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• Mar 11th 2011, 12:36 AM
MaverickUK82
I have to following differential equation. I need to solve it. I have gotten so far but got stuck... I have tried solving the equation using seperation of variables, which I think is where I've gone wrong. This is the equation:

$v\frac{dv}{dx}=-\frac{g}{10}(2+3v)$

Is seperation of variables the way to go, i.e, should I start by dividing through by:

$(2+3v)$
• Mar 11th 2011, 12:45 AM
MaverickUK82
I am told I can use the substitution $u=(2+3v)$
• Mar 11th 2011, 02:03 AM
CaptainBlack
Quote:

Originally Posted by MaverickUK82
I have to following differential equation. I need to solve it. I have gotten so far but got stuck... I have tried solving the equation using seperation of variables, which I think is where I've gone wrong. This is the equation:

$v\frac{dv}{dx}=-\frac{g}{10}(2+3v)$

Is seperation of variables the way to go, i.e, should I start by dividing through by:

$(2+3v)$

Yes, you should end with:

$\displaystyle \int \frac{v}{2+3v} dv=\int-\frac{g}{10}dx$

CB
• Mar 11th 2011, 02:24 AM
MaverickUK82
O.k, thanks!

I have got that, was struggling with integration of the left hand side. The right hand side is easier.

i'll struggle on a bit more - glad I have the beginning of the method correct...

Thanks for your help Captain Black!
• Mar 11th 2011, 02:34 AM
CaptainBlack
Quote:

Originally Posted by MaverickUK82
O.k, thanks!

I have got that, was struggling with integration of the left hand side. The right hand side is easier.

i'll struggle on a bit more - glad I have the beginning of the method correct...

Thanks for your help Captain Black!

$\dfrac{v}{3v+2}=\dfrac{1}{3}-\dfrac{2}{3(3v+2)}$

CB
• Mar 11th 2011, 02:54 AM
MaverickUK82
I understand I need to get the v out of the numerator, but am struggling to do this today also, can anyone point me to a reference when I can get a pointer on how to do this again?
• Mar 11th 2011, 03:02 AM
MaverickUK82
I dont understand how you've done that CB...
• Mar 11th 2011, 12:46 PM
mr fantastic
Quote:

Originally Posted by MaverickUK82
I dont understand how you've done that CB...

Use polynomial long division to divide 3v + 2 into v. Alternatively, note that

$\displaystyle \frac{v}{3v + 2} = \frac{1}{3} \left( \frac{3v}{3v + 2}\right) = \frac{1}{3} \left( \frac{(3v + 2) - 2}{3v + 2}\right) = \frac{1}{3} \left( 1 - \frac{2}{3v + 2}\right) = ....$
• Mar 11th 2011, 01:53 PM
CaptainBlack
Quote:

Originally Posted by MaverickUK82
I dont understand how you've done that CB...

As Mr F says use polynomial division. Alternatively think of this as a degenerate form of partial fractions, we seek $A$ and $B$ such that:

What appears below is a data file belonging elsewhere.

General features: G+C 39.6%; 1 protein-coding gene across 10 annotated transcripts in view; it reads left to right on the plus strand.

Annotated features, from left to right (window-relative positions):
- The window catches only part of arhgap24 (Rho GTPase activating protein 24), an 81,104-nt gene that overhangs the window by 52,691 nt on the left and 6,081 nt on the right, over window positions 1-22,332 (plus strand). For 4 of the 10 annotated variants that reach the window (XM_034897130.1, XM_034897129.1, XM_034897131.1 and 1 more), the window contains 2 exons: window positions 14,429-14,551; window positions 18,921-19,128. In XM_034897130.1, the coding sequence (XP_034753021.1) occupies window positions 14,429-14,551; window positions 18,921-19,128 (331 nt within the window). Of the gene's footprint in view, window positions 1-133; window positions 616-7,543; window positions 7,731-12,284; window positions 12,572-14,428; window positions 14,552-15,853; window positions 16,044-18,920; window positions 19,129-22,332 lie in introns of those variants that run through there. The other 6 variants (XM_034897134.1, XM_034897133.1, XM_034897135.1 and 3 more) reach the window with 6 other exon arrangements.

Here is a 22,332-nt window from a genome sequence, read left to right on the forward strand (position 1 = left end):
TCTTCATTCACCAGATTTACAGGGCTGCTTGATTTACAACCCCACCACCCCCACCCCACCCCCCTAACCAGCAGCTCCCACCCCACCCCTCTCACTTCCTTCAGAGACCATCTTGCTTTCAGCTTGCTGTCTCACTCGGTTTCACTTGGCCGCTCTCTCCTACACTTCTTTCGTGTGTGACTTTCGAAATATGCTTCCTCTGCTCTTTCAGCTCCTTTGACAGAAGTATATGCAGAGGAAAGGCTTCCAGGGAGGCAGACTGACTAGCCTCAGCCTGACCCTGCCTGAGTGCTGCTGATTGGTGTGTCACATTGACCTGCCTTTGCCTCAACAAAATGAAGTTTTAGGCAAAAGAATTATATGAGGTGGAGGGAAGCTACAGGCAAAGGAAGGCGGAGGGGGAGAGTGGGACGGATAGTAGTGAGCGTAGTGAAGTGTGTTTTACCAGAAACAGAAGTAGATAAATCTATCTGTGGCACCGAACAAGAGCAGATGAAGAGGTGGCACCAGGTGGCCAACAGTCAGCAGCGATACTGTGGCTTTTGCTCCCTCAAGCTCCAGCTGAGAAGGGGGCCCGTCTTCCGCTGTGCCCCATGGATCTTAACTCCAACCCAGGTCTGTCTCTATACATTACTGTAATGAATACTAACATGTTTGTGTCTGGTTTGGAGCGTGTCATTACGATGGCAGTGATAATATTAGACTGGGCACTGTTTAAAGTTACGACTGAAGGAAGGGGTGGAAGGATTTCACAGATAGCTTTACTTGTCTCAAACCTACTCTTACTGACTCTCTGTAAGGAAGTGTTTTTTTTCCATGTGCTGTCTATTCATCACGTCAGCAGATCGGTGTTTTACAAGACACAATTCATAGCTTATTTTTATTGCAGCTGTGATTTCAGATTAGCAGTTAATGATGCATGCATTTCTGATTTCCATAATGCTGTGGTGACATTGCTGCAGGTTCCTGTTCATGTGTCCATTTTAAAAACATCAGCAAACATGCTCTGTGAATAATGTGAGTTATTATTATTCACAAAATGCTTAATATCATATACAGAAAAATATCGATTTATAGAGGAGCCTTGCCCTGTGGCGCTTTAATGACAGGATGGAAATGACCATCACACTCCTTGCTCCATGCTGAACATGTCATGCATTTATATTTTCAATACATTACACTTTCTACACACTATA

$\dfrac{v}{3v+2}=A+\dfrac{B}{3v+2}$

which can be done in a number of ways.

CB
• Mar 11th 2011, 02:35 PM
topsquark
Quote:

Originally Posted by MaverickUK82
I am told I can use the substitution $u=(2+3v)$

Or if you like:
$\displaystyle \int \frac{v}{2+3v} dv = \int \frac{\frac{1}{3}(u - 2)}{u} \frac{1}{3}~du$

$\displaystyle = \frac{1}{9} \int \left ( 1 - \frac{2}{u} \right ) ~du$

-Dan
• Mar 14th 2011, 05:04 AM
MaverickUK82
thanks Dan for the explanation. Your method it the method I am supposed to be using, although, no doubt CB and Mr Fantastic's methods are equally correct.

However, could you explain what you have done there because I don't truly understand how you've achieved it...
• Mar 14th 2011, 05:11 AM
MaverickUK82
I'm sorry, that was a bit vague, how does what you have done fit in with the integration by substitution rule, i.e,

$S f(g(x))g'(x) dx=Sf(u) du,$where $u=g(x)$

Hope you don;t mind me using S's as integral signs, don't know how to do them in latex and double clicking yours brings up an error ?
• Mar 14th 2011, 08:25 AM
topsquark
Quote:

Originally Posted by MaverickUK82
I'm sorry, that was a bit vague, how does what you have done fit in with the integration by substitution rule, i.e,

$S f(g(x))g'(x) dx=Sf(u) du,$where $u=g(x)$

Hope you don;t mind me using S's as integral signs, don't know how to do them in latex and double clicking yours brings up an error ?

Let $u = 2 + 3v$. That means that $\displaystyle v = \frac{1}{3} \cdot (u - 2)$. This also means that $\displaystyle du = 3 dv \implies dv = \frac{1}{3} du$. Now just sub in for v and dv in the integral.

-Dan
• Mar 14th 2011, 01:58 PM
MaverickUK82
I'm sorry topsquark. I'm just not getting it. Why do I need to do that. In order to use the substitution rule, doesn't one have to be a derivative of the other? I'm really sorry if I appear dense. I probably am.
• Mar 14th 2011, 02:03 PM
topsquark
Quote:

Originally Posted by MaverickUK82
I'm sorry topsquark. I'm just not getting it. Why do I need to do that. In order to use the substitution rule, doesn't one have to be a derivative of the other? I'm really sorry if I appear dense. I probably am.

You don't necessarily need to do it, it just makes the form of the integrand simpler. (When the concept works, that is.) In this case integrating $\displaystyle \int \frac{v}{2 + 3v}dv$ is harder to integrate than $\displaystyle \int \frac{1}{u}du$. This case is almost trivial because it is not hard to see how to integrate the expression in v, but your integrand might be more complicated, such as $\displaystyle \int \frac{x}{\sqrt{4 - x^2}}$ for which the substitution of $u = 4 - x^2$ makes the problem much simpler.

-Dan
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